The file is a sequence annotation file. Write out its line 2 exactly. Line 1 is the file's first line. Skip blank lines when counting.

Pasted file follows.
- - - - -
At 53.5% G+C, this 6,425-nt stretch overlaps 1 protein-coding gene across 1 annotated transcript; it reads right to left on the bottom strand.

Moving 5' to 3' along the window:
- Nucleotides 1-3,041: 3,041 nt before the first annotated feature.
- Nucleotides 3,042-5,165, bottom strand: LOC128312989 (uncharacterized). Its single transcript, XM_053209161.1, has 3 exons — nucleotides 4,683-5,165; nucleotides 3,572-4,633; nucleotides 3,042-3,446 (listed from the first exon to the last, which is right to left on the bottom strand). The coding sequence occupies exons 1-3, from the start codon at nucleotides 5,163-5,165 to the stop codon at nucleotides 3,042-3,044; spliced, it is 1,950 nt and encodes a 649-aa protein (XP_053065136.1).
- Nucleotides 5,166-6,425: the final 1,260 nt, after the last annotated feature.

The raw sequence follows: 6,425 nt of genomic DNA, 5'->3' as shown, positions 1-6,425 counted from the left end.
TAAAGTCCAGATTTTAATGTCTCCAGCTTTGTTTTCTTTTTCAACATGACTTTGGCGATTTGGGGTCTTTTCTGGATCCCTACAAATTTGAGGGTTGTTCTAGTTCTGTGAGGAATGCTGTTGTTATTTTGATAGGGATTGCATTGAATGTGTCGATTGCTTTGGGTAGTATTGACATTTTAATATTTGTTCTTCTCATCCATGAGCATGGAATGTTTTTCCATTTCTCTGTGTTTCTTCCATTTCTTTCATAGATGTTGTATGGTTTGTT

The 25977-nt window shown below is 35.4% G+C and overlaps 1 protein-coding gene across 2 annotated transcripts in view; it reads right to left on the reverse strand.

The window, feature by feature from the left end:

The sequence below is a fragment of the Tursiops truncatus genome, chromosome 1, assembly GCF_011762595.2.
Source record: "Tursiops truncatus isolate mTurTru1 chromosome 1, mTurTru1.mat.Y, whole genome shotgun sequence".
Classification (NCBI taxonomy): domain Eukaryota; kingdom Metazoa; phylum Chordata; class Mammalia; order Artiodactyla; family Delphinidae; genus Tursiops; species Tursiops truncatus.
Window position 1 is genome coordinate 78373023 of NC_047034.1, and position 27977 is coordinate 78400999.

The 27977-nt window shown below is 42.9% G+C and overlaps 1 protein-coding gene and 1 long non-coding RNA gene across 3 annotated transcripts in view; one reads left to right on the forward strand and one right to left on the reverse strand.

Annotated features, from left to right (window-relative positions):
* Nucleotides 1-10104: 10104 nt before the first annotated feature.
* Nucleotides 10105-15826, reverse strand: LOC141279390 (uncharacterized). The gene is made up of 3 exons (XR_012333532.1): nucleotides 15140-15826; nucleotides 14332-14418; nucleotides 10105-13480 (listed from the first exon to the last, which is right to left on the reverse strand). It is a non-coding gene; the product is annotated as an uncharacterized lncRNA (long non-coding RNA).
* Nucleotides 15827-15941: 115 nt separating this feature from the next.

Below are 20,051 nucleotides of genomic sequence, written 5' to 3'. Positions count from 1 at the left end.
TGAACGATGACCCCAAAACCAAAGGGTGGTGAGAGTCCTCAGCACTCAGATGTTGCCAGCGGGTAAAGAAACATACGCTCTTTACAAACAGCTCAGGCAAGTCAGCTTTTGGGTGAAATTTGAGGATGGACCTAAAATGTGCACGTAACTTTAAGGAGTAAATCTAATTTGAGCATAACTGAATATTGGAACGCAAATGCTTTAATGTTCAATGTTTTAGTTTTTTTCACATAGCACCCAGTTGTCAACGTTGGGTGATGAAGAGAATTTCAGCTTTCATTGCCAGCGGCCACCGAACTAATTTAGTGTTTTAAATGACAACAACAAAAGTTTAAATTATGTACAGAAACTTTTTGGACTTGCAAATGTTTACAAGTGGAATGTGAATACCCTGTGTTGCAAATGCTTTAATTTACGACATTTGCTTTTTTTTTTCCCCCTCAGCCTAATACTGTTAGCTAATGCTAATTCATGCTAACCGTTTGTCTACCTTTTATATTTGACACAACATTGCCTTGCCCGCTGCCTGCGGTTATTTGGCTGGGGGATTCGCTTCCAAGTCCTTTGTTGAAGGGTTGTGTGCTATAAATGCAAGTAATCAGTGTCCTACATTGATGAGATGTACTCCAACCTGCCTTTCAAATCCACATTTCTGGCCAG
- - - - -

Moving 5' to 3' along the window: